What you need to know:
- With smart gadgets and smart equipment, the Internet of Things, artificial intelligence, big data analytics and so on, the future is here.
- Obviously, Kenya Power’s monopoly will be a thing of the past when the country gets to this stage.
There was a time when a Kenya Power and Lighting Company (now Kenya Power) employee would come to our houses, probably dodge the dog, access the electricity meter, and read the number of kilowatt-hours we had consumed since his last visit. Such meter readings conducted across the country would then be typed into an Excel file and later printed as electricity bills that were be sent to each consumer, who would then go to the bank or KPLC offices to pay or risk a visit from the disconnection team.
Today, most customers have “smart meters”. These can record our electricity consumption and automatically as well as wirelessly send the information to the utility’s online system, where you can also log in and pay. It can update consumption every 30 seconds. So, instead of one reading per month, Kenya Power has the capacity to “read” our consumption 86,400 times in a month.
This opens up an amazing opportunity for the utility to help customers to manage their consumption patterns and save money. For example, why not programme the washing machine to do the laundry after 10pm when the electricity costs less? But this is only a small part of the story.
With smart gadgets and smart equipment, the Internet of Things, artificial intelligence, big data analytics and so on, the future is here. In Europe and America, for instance, an application will help you to shift from one electricity provider to another, depending on the price and power quality.
Obviously, Kenya Power’s monopoly will be a thing of the past when the country gets to this stage. The important thing for Kenya is to attain Sustainable Development Goal Seven: Universal access to affordable and clean energy. Then, business will be allowed to flourish. Today, because Africa has more than 500 million people without access to electricity, the continent lags behind.
Consider this: the combined Gross Domestic Product (GDP) of all 54 African countries is $2.6 trillion. The GDP of France alone, with its 66 million people, is $2.7 trillion. Do we really realise the potential of this continent?
The best news is that Africa has an enormous potential for renewable energy. While Europe had barely reached 20 per cent renewable energy generation by 2020, Kenya is proudly producing more than 80 per cent of its electricity from renewable energy sources such as geothermal, hydro, wind and solar.
The government has already informed the independent power producers that no power purchase agreement will be renewed as Kenya plans to be 100 per cent renewable by 2030 with a green bio-circular economy, depending on the speed with which the Power Act 2019’s policies can be implemented.
Another interesting aspect is that we have reached the so called “grid parity”, which means that today in Kenya, one can install a solar system whose electricity is cheaper than what the power utility is charging. Obviously, it requires upfront investment, and it does not make sense to take a loan to implement it in your house, but for commercial and industrial purpose, the cost is worth it.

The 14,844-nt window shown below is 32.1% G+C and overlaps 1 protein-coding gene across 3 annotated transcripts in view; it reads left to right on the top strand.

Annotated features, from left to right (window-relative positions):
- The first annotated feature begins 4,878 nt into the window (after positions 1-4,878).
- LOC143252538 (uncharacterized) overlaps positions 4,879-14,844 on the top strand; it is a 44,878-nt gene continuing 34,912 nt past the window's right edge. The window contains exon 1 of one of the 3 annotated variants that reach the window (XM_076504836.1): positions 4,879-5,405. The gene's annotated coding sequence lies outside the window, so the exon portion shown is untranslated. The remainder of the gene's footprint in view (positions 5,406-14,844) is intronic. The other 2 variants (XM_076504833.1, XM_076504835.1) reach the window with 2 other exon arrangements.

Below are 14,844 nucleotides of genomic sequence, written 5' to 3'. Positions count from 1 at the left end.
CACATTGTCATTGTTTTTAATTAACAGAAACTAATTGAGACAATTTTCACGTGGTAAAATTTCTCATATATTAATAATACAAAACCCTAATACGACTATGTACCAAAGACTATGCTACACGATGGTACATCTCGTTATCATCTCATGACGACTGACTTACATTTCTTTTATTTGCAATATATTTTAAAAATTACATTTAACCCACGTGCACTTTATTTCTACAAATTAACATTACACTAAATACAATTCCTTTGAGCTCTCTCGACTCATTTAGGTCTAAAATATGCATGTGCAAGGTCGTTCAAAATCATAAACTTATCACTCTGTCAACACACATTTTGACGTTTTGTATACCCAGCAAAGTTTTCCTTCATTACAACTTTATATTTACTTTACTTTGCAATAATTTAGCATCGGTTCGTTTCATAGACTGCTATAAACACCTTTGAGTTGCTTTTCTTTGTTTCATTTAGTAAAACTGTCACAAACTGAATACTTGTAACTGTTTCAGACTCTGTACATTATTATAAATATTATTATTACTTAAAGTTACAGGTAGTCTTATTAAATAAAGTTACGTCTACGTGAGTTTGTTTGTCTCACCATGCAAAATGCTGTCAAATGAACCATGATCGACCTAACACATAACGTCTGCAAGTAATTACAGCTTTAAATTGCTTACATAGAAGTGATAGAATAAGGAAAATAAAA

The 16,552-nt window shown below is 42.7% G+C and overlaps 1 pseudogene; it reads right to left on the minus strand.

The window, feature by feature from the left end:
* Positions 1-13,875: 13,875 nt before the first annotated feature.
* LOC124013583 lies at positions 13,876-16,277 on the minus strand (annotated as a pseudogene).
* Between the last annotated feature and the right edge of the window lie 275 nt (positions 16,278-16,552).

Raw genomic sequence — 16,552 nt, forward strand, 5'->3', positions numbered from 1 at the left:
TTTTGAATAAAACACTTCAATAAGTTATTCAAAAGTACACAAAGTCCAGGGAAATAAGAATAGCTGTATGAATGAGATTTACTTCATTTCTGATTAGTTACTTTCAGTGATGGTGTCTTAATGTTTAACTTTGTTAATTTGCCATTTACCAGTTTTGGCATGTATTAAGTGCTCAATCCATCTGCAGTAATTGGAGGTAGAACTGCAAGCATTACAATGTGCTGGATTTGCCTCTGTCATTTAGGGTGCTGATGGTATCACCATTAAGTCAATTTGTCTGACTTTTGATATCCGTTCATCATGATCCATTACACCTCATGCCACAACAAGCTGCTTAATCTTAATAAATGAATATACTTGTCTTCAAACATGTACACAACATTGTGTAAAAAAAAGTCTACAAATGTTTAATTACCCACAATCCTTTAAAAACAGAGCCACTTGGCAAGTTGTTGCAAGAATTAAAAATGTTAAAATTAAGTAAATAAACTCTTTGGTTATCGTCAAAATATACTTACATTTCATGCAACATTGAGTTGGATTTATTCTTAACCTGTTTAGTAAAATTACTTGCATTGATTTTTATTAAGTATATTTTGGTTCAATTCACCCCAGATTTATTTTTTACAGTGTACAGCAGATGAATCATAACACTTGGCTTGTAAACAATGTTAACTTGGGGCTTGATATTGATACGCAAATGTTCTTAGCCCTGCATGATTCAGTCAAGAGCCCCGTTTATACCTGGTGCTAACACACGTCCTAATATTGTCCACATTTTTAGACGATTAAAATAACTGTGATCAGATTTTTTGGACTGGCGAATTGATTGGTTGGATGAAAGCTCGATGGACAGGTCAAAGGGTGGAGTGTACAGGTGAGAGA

Some cement factories, tea firms and hotels have gone this way. Even Strathmore University took this route seven years ago. Over and above the financial gains from this move, there is positive marketing by going green. The university uses the system to train engineers and technicians on how to design, install and maintain such systems — with more than 3,000 professionals trained over the last six years.
The last 10 years have seen significant shifts and foreign direct investment, especially from Europe, flowing into developing countries with attractive renewable energy options. Renewable Energy Solutions for Africa Foundation (RES4Africa) — an organisation that acts as a bridge between Europe and Africa and works in support of the continent’s energy transition to achieve SDG7 — suggests that as Africa’s leaders head to the 26th session of the Conference of Parties (COP26) in Glasgow, it is paramount that they align their green ambitions through a robust programme to de-risk investment for all energy, including infrastructure and grids.
Long-term political commitment by African governments, and translating commitments into action, should be prioritised for effective investor partnerships. Plus, if well planned and considered, greener solutions are a clean transition that has demonstrated clear potential to employ Africa’s energetic youth and bring down unemployment while stirring the continent’s industrialisation.
In 2022, COP27 will be hosted by Africa and investors will be considering putting their funds in a continent that is young, well-trained and sitting on an enormous renewable energy potential. Just think of the combination of affordable solar and wind systems, and storage to support our industries.
Prof Da Silva is Deputy Vice Chancellor, Research and Innovation, at Strathmore University and Director of the Strathmore Energy Research Centre.
For more similar content, read the next edition of our Climate Action pull-out on October 31 and every last Sunday of the month